Production of the Food Network’s final season Worst Chefs in America has been shut down after about 50 crewmen went on strike in an attempt to get the project covered by an IATSE contract.
The series’ work stoppage — which puts hopeless chefs through a culinary skills course for a chance to win a $25,000 cash prize — began Wednesday after IATSE made its first attempt to negotiate wages and benefits for its employees, failing . Crew members from the camera department, grip and electrical and set decoration were all believed to be involved in the work stoppage, a recognition strike that sought to pressure management to recognize a union as the workers’ collective bargaining representative.
The union, which represents tens of thousands crew members in film and television, tweeted the news of the work stoppage on Friday. “The crew of ‘Worst Cooks in America’ is on strike in Long Island City because Bright Road Productions refuses to provide fair wages and benefits,” the union said. “For far too long, unscripted TV crews have been without industry standard wages and benefits! Now they are coming together to demand better.” IATSE Director of Communications Jonas Loeb added at the time: “With writers and actors’ strikes still ongoing, we are witnessing an unprecedented wave of solidarity breaking down old barriers in the industry and proving that we are all together in this fight. to sit.”
However, when reached by The Hollywood Reporter On Monday, a spokesperson for studio Objective Media Group said the labor dispute had led to the closure of the New York production. “Due to the IATSE’s demand for recognition on behalf of the production crew and our inability to reach an agreement with the union, Season 28 of Worst Chefs in America has stopped.”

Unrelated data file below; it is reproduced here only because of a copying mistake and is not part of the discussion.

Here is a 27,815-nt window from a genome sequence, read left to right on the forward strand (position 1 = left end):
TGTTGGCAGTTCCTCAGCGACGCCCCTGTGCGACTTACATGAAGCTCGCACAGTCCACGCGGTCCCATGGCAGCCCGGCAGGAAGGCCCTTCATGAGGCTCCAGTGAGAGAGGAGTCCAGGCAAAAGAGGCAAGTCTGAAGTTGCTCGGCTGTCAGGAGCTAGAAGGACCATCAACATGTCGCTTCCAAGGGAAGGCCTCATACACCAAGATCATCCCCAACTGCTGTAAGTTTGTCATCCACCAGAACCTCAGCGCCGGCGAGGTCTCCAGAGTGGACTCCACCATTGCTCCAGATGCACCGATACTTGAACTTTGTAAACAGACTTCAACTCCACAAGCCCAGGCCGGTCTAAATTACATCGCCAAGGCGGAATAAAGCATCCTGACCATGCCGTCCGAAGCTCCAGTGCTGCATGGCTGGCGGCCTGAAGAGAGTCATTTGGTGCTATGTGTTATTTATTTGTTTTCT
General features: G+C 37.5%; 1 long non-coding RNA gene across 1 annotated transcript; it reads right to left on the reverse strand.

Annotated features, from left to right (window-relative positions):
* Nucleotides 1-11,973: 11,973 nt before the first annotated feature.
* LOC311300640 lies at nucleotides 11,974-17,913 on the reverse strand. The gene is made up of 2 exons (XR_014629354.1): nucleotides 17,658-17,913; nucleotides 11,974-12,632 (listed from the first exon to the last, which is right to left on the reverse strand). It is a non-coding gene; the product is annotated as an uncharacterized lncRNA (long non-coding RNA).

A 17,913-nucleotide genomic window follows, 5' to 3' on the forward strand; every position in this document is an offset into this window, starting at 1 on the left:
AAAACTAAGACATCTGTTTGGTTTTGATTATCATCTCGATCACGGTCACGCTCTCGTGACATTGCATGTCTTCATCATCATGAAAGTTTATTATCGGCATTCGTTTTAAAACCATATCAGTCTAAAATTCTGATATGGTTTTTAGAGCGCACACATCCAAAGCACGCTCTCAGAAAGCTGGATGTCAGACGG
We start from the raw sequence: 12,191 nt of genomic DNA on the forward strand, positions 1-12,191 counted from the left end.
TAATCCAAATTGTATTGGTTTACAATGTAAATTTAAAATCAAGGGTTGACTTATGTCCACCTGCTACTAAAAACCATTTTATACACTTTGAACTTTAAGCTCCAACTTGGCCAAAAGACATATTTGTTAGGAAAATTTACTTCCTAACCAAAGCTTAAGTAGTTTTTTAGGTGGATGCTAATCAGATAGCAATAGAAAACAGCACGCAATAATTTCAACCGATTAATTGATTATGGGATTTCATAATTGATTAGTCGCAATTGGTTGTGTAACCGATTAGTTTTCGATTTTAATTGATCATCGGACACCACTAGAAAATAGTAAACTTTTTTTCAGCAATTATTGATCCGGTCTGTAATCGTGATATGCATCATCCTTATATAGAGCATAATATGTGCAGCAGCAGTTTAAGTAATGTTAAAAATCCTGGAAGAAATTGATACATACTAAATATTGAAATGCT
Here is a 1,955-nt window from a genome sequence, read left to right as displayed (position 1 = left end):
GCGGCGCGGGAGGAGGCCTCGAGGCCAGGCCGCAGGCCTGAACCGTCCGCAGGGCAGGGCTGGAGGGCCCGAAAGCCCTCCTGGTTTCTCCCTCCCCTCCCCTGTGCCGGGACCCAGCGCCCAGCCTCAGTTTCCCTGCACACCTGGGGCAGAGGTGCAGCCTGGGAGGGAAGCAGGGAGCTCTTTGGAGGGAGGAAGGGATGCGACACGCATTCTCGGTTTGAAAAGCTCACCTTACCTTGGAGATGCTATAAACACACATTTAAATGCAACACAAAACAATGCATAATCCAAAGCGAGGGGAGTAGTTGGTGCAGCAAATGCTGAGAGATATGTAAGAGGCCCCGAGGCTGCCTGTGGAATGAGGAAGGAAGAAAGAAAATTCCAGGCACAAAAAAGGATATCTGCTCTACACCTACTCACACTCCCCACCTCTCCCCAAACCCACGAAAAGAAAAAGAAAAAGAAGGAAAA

In a statement about the shutdown, IATSE’s Jonas Loeb said that when the union contacted the production, it terminated work and “even tried to employ a non-union crew to pack the stages” instead of “acting in good faith.” negotiate to deliver a lot”. needed benefits contributions for his crew during a time of industrial shutdown. Loeb added: “The picket line remains and as always we stand ready and willing to negotiate in good faith a fair deal to cover these workers.”
THR has also contacted the Food Network for comment.
The strike and subsequent shutdown came as cast and crew working conditions in reality television returned to the spotlight due to an ongoing campaign by prominent trial attorneys Bryan Freedman and Mark Geragos to denounce NBCUniversal’s alleged mishandling of unscripted titles. set. On Sunday, Freedman called on the company to release their casts and crews from “draconian” non-disclosure agreements in a letter to NBCU’s general counsel: “To ensure silence, NBC wields these contractual terms like a sword,” he claimed.
Earlier this month, THR reported that even amid dual strikes by the Writers Guild of America and SAG-AFTRA primarily affecting script projects, job opportunities are scarce for those in the largely non-union reality field. According to a source for that story, tough times tend to discourage reality workers from taking the risk of joining a union. “We get starved all the time, and then people just have to work,” this source said. “And then you lose your bargaining power and have to take a job and commit to a schedule and budget that’s unrealistic.”